• Record Label: BMG
  • Release Date: May 15, 2020
User Score
8.2

Universal acclaim- based on 9 Ratings

User score distribution:
  1. Positive: 7 out of 9
  2. Negative: 0 out of 9
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  1. May 31, 2020
    8
    Like most of the Brothers Mael's output over the last decade, the quirk that made them famous can be somewhat muted when compared to the here-comes-the-kitchen-sink approach of their earlier fare, but they've still got it. Unable to shake the hold that classical music took in their work since the "Little Beethoven" album, they have at least made it more interesting and less repetitive -Like most of the Brothers Mael's output over the last decade, the quirk that made them famous can be somewhat muted when compared to the here-comes-the-kitchen-sink approach of their earlier fare, but they've still got it. Unable to shake the hold that classical music took in their work since the "Little Beethoven" album, they have at least made it more interesting and less repetitive - for a brief while the band known for the wackiest lyrics in rock were either out of lyrics or had gone way too minimalist, but they've rebounded nicely. The fastest tracks pack the biggest punch as has almost always been the case, but there's more heft to the slower stuff than has been seen in awhile. Only the closer, "Please Don't **** Up My World" (the sequel to their classic "Never Turn Your Back On Mother Earth") falls completely, and is more convincing as resignation than plea. One hole doesn't sink this ship, though - this album once again justifies my joining their fan club in 1974. Expand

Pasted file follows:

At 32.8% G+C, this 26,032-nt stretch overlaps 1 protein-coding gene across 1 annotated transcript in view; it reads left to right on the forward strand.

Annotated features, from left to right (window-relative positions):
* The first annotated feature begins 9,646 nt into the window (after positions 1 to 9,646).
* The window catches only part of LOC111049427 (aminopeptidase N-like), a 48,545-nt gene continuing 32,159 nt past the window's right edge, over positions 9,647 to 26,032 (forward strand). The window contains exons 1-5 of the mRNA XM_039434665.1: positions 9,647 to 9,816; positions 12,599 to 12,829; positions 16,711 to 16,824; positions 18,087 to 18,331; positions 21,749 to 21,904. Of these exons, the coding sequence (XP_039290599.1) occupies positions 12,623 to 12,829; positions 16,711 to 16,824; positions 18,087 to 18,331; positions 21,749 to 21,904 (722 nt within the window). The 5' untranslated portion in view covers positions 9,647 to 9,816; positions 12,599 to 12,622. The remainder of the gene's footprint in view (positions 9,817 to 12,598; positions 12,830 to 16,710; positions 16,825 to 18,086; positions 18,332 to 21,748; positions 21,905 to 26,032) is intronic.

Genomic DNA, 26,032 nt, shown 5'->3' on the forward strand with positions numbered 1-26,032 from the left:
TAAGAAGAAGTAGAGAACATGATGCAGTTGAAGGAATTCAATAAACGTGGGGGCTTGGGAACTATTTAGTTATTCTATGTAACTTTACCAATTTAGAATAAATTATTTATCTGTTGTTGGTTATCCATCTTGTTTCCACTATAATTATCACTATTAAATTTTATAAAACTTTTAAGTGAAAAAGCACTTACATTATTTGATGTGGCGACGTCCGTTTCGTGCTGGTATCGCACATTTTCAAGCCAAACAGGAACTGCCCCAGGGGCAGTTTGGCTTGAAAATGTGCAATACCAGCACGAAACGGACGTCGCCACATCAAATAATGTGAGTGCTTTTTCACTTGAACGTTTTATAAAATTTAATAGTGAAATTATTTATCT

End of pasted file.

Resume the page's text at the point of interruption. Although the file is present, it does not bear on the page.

Awards & Rankings

Metascore
84

Universal acclaim - based on 14 Critic Reviews

Critic score distribution:
  1. Positive: 13 out of 14
  2. Negative: 0 out of 14
  1. May 18, 2020
    80
    This is their 29th album, a delightfully silly set of eccentric songcraft.
  2. May 15, 2020
    80
    The good news is that while it’s not better than Hippopotamus, their latest work is just as hilarious, and just as focused.
  3. May 15, 2020
    80
    Here and throughout A Steady Drip, Drip, Drip, Ron and Russel Mael riff on their history deftly, and the results are both timely and quintessentially Sparks.